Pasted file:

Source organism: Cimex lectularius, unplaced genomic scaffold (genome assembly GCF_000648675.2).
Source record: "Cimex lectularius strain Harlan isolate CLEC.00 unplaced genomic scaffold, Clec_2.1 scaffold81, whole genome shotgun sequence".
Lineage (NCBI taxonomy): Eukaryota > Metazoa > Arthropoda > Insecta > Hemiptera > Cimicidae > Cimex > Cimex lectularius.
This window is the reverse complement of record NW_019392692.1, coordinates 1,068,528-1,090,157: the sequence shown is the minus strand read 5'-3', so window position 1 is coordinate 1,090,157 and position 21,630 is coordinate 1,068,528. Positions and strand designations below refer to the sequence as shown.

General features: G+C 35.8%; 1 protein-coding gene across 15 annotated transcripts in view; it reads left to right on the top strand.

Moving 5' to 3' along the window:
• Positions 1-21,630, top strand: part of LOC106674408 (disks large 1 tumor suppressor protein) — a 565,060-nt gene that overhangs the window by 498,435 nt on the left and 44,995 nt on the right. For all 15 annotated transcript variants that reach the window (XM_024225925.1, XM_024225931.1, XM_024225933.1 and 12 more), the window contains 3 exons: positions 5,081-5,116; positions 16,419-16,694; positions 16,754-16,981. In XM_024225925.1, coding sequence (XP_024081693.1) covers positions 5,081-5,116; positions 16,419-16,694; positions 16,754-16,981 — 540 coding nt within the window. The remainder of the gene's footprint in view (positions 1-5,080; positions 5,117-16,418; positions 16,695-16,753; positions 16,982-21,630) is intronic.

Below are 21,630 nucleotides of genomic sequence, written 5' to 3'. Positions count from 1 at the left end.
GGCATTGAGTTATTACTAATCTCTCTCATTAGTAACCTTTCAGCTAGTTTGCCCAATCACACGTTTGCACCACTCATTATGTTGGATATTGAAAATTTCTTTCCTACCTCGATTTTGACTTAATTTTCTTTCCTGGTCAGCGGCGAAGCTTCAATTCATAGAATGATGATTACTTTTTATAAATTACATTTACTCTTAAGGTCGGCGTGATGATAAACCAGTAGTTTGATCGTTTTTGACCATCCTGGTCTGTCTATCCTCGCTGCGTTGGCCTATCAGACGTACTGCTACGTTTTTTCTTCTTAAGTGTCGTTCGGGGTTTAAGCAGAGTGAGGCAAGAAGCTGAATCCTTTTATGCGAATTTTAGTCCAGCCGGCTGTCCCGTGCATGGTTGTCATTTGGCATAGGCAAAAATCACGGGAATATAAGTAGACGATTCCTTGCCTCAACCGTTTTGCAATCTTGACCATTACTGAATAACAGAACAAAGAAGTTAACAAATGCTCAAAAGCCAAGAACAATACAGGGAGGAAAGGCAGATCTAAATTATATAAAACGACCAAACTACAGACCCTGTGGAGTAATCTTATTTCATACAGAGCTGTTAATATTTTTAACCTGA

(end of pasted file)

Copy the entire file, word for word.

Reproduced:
Source organism: Cimex lectularius, unplaced genomic scaffold (genome assembly GCF_000648675.2).
Source record: "Cimex lectularius strain Harlan isolate CLEC.00 unplaced genomic scaffold, Clec_2.1 scaffold81, whole genome shotgun sequence".
Lineage (NCBI taxonomy): Eukaryota > Metazoa > Arthropoda > Insecta > Hemiptera > Cimicidae > Cimex > Cimex lectularius.
This window is the reverse complement of record NW_019392692.1, coordinates 1,068,528-1,090,157: the sequence shown is the minus strand read 5'-3', so window position 1 is coordinate 1,090,157 and position 21,630 is coordinate 1,068,528. Positions and strand designations below refer to the sequence as shown.

General features: G+C 35.8%; 1 protein-coding gene across 15 annotated transcripts in view; it reads left to right on the top strand.

Moving 5' to 3' along the window:
• Positions 1-21,630, top strand: part of LOC106674408 (disks large 1 tumor suppressor protein) — a 565,060-nt gene that overhangs the window by 498,435 nt on the left and 44,995 nt on the right. For all 15 annotated transcript variants that reach the window (XM_024225925.1, XM_024225931.1, XM_024225933.1 and 12 more), the window contains 3 exons: positions 5,081-5,116; positions 16,419-16,694; positions 16,754-16,981. In XM_024225925.1, coding sequence (XP_024081693.1) covers positions 5,081-5,116; positions 16,419-16,694; positions 16,754-16,981 — 540 coding nt within the window. The remainder of the gene's footprint in view (positions 1-5,080; positions 5,117-16,418; positions 16,695-16,753; positions 16,982-21,630) is intronic.

Below are 21,630 nucleotides of genomic sequence, written 5' to 3'. Positions count from 1 at the left end.
GGCATTGAGTTATTACTAATCTCTCTCATTAGTAACCTTTCAGCTAGTTTGCCCAATCACACGTTTGCACCACTCATTATGTTGGATATTGAAAATTTCTTTCCTACCTCGATTTTGACTTAATTTTCTTTCCTGGTCAGCGGCGAAGCTTCAATTCATAGAATGATGATTACTTTTTATAAATTACATTTACTCTTAAGGTCGGCGTGATGATAAACCAGTAGTTTGATCGTTTTTGACCATCCTGGTCTGTCTATCCTCGCTGCGTTGGCCTATCAGACGTACTGCTACGTTTTTTCTTCTTAAGTGTCGTTCGGGGTTTAAGCAGAGTGAGGCAAGAAGCTGAATCCTTTTATGCGAATTTTAGTCCAGCCGGCTGTCCCGTGCATGGTTGTCATTTGGCATAGGCAAAAATCACGGGAATATAAGTAGACGATTCCTTGCCTCAACCGTTTTGCAATCTTGACCATTACTGAATAACAGAACAAAGAAGTTAACAAATGCTCAAAAGCCAAGAACAATACAGGGAGGAAAGGCAGATCTAAATTATATAAAACGACCAAACTACAGACCCTGTGGAGTAATCTTATTTCATACAGAGCTGTTAATATTTTTAACCTGA